U.S. Lung Cancer Rates Vary Greatly
According to a new study, the United States' lung cancer rates have been falling over the past few years. Despite the declines in the numbers, the researchers discovered new trends that have never been recognized before. The team reported that lung cancer rates vary throughout the nation based on sex, race/ethnicity, age and cancer subtype.
For this study the researchers headed by Denise Riedel Lewis, PhD, MPH, of the National Cancer Institute wanted to update information regarding the rates of lung cancers overall and the rates based on subtype, which included squamous cell, small cell, adenocarcinoma, large cell, other, and unspecified carcinomas.
The team examined data from the Surveillance, Epidemiology, and End Results (SEER) program. The data involved white and African-American lung cancer patients diagnosed between 1977 and 2010, and white non-Hispanics, Asian/Pacific Islanders, and white Hispanics lung cancer patients diagnosed from 1992 to 2010.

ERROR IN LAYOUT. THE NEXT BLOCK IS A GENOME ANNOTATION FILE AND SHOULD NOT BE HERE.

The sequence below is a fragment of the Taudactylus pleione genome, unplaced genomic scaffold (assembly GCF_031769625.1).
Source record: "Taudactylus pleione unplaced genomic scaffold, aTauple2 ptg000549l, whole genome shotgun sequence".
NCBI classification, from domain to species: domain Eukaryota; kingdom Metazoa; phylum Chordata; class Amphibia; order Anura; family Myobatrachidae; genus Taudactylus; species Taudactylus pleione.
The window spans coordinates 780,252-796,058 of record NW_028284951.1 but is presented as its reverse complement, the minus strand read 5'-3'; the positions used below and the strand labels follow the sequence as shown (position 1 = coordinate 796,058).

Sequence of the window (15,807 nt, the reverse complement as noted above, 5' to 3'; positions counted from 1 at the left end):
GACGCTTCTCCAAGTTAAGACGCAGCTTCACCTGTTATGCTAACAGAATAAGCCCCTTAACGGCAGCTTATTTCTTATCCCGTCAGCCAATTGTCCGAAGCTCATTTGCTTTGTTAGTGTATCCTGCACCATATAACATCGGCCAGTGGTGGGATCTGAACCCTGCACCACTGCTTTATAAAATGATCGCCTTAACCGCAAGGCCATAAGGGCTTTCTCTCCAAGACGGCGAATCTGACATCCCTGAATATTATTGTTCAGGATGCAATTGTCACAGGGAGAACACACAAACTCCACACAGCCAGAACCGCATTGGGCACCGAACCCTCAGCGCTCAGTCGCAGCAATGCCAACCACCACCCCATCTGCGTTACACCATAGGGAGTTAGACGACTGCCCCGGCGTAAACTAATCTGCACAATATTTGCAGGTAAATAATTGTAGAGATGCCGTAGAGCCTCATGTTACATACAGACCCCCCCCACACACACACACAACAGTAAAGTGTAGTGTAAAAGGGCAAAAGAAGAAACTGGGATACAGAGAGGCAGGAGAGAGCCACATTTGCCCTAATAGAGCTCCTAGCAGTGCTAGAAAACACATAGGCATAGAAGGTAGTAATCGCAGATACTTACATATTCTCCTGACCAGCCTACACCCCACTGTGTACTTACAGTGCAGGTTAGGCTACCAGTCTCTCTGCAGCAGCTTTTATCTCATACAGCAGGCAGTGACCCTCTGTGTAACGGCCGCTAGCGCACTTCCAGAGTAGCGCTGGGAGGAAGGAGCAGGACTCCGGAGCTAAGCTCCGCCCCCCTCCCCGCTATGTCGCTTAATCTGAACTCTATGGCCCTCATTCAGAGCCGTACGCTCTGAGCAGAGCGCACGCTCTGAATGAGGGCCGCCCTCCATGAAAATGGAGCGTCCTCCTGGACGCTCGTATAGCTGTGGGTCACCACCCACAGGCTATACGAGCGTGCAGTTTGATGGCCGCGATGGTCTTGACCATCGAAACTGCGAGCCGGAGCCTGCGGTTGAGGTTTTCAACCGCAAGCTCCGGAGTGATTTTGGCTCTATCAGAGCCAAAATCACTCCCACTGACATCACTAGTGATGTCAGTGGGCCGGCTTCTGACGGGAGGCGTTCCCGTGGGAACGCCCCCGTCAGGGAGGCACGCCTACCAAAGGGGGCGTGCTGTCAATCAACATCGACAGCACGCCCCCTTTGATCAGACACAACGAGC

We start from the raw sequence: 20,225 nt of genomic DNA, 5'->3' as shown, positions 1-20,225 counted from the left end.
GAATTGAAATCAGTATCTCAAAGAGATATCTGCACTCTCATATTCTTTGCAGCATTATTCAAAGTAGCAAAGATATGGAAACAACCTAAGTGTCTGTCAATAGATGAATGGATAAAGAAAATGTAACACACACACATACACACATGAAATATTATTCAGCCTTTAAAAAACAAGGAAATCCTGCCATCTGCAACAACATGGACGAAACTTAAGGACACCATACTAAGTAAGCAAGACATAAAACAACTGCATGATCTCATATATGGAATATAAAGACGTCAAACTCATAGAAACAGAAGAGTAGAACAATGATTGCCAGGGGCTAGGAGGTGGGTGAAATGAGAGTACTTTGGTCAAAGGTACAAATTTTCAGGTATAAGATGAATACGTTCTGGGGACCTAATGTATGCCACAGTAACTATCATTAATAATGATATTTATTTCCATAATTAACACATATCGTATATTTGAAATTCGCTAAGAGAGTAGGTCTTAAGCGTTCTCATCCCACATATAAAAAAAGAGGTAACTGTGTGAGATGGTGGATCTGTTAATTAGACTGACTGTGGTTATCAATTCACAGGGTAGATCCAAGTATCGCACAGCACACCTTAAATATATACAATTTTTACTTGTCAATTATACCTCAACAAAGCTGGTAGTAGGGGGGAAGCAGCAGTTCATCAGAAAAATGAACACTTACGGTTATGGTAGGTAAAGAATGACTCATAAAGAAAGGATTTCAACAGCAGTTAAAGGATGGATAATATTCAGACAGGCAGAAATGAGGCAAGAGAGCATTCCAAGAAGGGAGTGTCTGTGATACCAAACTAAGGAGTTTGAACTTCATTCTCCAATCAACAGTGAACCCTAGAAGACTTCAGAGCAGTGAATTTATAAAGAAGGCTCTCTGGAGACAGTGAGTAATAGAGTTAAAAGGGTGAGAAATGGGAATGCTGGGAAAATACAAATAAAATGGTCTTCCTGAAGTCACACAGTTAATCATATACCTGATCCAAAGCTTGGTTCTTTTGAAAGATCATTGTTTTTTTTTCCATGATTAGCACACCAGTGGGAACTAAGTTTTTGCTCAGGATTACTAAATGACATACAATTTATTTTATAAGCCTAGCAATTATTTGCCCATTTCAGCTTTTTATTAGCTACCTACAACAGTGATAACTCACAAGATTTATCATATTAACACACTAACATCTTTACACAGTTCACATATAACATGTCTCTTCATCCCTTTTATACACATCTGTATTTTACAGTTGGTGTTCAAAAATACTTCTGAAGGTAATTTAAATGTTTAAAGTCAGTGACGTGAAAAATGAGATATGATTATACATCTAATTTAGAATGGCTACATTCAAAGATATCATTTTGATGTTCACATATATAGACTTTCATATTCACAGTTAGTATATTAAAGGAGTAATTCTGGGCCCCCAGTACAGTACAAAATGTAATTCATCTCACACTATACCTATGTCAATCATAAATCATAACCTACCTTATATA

The researchers reported that since the 1990s, the rates for squamous and small cell carcinoma have fallen overall in all racial/ethnic/gender groups but more rapidly for males than females. Adenocarcinoma rates fell for male patients until 2005. From 2006 to 2010, the rates for every racial/ethnic/gender group increased. The rates for unspecified lung cancer declined overall. The researchers believe that identifying these trends can help experts devise the best preventive methods for each group.
"It is important to monitor these changes as clinical cancer experts diagnose lung cancer and offer treatment based on specific characteristics of the cancer," said Dr. Lewis according to the press release. "These results can serve as a place marker for our population's changing lung exposures."
The study, "U.S. lung cancer trends by histologic type," was published in the journal, Cancer.